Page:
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GroovyDSL scripting framework

GroovyDSL is a framework with a domain-specific language designed to define the behaviour of end-user DSLs as script files which are executed by the IDE on the fly, bringing new reference resolution and code completion logic into the scope of a project. GroovyDSL relies on the Program Structure Interface (PSI), a set of internal classes and interfaces of IntelliJ IDEA, which allow all programming languages to be described in a uniform way. Due to Groovy's meta-programming capabilities, the developer of DSL descriptions in GroovyDSL need not be aware of how PSI works. All interoperation with PSI is covered by calls to methods and properties of GroovyDSL scripts.

Stable builds of IntelliJ IDEA with embedded JetGroovy plugin and GroovyDSL support are available at http://www.jetbrains.net/confluence/display/IDEADEV/Maia+EAP.

Writing a simple GroovyDSL script

Let's write a simple GroovyDSL script to add a piece of new behavior to an existing class. If you create a new Java project in IntelliJ IDEA, make sure, that you attach Groovy facet to it. For existing projects Groovy facet may be adjusted via Project Structure settings. Also don't forget to attach Java SDK to your project.

...

Code Block
def ctx = context(ctype: "java.lang.Integer",
                  scope: scriptScope(name: "DayCounter.groovy"))

contributor([ctx]) {
  property name: "daysFromNow", type: "Calendar"
}

...


 
Switching back to the DayCounter script we'll see that `daysFromNow' is highlighted now as a class property, and, moreover, it's available for completion. This works pretty like Dynamic Properties feature, but GroovyDSL scripting gives much larger freedom in defining context. For example, by script we just have written, `daysFromNow' property will be available only on top of DayCounter scripts, not in others, whereas being defined with dynamic properties it would be available in all Groovy files in project. Of course, there are various scopes to define contexts of different granularity.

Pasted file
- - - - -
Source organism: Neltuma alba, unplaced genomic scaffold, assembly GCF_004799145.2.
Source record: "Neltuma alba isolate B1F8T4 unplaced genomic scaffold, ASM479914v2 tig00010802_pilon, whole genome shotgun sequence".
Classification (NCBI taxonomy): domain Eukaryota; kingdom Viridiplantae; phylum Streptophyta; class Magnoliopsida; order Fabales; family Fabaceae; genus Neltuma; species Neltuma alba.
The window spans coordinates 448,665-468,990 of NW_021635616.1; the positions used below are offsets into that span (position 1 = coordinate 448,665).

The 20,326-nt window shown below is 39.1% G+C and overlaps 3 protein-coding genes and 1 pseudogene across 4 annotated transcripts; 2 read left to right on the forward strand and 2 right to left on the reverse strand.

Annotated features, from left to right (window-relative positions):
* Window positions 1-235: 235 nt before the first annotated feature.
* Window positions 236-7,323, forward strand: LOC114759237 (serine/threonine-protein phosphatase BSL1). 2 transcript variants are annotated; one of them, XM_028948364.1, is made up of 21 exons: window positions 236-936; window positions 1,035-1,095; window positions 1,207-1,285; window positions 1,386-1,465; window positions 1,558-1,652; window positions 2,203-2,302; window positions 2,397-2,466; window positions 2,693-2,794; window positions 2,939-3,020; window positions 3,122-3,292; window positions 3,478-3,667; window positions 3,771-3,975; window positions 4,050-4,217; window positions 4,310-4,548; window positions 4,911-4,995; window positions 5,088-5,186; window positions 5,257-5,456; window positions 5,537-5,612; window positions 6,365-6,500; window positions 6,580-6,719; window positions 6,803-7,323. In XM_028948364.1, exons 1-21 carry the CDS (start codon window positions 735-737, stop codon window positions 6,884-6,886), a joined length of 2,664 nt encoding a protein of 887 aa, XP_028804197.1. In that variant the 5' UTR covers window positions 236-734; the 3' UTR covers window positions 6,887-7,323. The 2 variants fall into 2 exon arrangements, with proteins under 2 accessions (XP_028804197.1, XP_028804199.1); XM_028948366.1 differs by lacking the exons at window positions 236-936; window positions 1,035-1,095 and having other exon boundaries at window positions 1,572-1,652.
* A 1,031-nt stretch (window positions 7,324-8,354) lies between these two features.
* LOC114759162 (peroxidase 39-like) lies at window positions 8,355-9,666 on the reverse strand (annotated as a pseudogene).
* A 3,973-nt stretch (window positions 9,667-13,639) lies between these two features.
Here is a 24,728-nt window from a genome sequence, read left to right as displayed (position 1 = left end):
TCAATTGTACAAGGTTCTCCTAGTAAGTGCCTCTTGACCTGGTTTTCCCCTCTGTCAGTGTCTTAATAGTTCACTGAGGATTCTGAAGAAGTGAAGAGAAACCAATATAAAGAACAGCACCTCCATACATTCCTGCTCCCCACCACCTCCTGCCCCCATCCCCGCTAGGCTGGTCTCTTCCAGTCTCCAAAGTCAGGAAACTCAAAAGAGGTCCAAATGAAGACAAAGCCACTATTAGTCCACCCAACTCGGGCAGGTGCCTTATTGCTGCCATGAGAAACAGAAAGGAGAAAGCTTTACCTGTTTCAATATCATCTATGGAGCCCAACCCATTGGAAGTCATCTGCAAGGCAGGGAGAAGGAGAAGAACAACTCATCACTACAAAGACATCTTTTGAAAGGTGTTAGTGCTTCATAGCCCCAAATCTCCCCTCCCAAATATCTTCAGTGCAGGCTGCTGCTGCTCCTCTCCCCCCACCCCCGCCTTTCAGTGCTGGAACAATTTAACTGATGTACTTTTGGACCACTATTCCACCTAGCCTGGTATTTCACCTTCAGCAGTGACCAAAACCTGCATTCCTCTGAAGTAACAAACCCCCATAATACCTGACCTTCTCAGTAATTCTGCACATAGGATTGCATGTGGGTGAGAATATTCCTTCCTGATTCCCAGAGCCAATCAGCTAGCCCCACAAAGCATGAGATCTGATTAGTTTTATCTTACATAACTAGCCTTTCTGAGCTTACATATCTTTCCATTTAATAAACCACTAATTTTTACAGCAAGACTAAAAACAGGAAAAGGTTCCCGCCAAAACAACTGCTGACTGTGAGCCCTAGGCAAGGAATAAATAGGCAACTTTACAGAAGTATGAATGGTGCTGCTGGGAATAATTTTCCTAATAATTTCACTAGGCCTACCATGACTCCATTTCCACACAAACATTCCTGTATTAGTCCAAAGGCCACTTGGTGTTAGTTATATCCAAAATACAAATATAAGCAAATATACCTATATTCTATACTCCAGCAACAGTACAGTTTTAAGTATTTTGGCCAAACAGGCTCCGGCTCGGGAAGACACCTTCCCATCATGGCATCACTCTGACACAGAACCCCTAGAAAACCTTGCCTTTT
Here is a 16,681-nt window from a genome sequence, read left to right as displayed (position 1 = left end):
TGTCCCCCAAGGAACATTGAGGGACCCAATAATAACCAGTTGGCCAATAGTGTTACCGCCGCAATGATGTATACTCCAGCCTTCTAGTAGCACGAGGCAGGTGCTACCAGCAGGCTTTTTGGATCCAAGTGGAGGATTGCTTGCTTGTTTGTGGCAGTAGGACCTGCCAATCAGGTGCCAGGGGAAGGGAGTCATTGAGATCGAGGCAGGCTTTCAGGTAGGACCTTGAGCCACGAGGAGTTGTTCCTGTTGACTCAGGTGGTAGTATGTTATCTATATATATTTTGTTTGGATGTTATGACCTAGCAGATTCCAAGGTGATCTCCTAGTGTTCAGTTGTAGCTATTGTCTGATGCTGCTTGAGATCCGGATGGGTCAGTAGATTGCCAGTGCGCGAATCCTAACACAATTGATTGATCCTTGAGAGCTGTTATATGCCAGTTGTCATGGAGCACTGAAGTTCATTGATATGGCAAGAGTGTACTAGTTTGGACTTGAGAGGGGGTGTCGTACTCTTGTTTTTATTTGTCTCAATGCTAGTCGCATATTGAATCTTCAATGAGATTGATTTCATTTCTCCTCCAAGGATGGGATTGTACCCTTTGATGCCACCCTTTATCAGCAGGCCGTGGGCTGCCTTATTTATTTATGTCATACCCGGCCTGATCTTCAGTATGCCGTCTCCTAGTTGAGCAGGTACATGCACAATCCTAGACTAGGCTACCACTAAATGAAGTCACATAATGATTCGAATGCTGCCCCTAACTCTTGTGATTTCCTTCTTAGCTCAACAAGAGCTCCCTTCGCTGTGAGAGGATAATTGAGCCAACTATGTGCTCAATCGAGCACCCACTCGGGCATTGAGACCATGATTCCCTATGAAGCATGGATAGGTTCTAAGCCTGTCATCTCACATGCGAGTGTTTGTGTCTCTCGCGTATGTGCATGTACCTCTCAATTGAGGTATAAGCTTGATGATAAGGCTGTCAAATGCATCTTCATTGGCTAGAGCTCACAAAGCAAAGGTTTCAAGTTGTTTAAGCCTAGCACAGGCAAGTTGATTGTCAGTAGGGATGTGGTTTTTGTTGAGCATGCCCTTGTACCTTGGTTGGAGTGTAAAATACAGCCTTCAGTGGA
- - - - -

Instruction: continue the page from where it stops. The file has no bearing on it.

More examples of GroovyDSL scripts

...

GroovyDSL internal language relies on the IntelliJ IDEA open API, namely the set of Program Structure Interfaces (PSI). All GroovyDSL functions and properties are nothing but wrappers around existing PSI interfaces. To get an adequate code assistance with code completion it's strongly recommended to attach openapi.jar from $IDEA_DIR/lib folder as a library to an actual project. GroovyDSL scripts will be working fine even without it being attached, but in this cases case some references in GroovyDSL scripts will be marked as possibly unresolved or untyped. In light of said above, all standard PSI methods are available in GroovyDSL as well as synthetic ones, described below.

...

Code Block
def ctx2 = context(ctype: "Position")
contributor ([ctx2]) {
  // Add generic methods
  classType?.fields?.each {
    method name: "findAll${it.name}Positions",
           type: 'java.util.Collection'
  }
}

It's important to remark, that classType is a predefined property of a closure, passes passed as a parameter to the contributor() method and it's available only inside of it, whereas fields is an invocation of the getFields() method of a PsiClass class. Here we are also using Groovy's higher-order functions to iterate by method `each' through the collection of fetched fields.

...

Code Block
def ctx = context(scope: closureScope())

contributor([ctx], {
  def call = enclosingCall("run")
  if (call) {
    def method = call.bind()
    def clazz = method?.containingClass
    if ("Runner".equals(clazz?.qualName)) {
      delegatesTo(call.arguments[0])
    }
  }
})

Several predefined GroovyDSL methods are used in this code fragment. enclosingCall(methodName) call returns a mathod method invocation expression of a given context with a name, matching methodName or null otherwise. delegatesTo method takes an expression and adds all member of its type to the augmented class reference. In the given example this is enclosing closure, since the context's scope is defined as closureScope().

Contexts and contributors

In this section we give an overview of two main GroovyDSL concepts: contexts and contributors
In GroovyDSL context is an entity which is supposed to give an answer to the question ``Where?''. In other words, defining context one describes a place, where some behavior will be available without any reference to the kind of this behavior. The context may be considered as a groovy program with a ``hole'', which stays for a method or property invocation. Contexts are first-order citizens in GroovyDSL, so they may be stored in local script variables and passed as parameters.

Code Block
def ctx = context ctype: <ctype>,
                  filetypes: [<file_ext>*],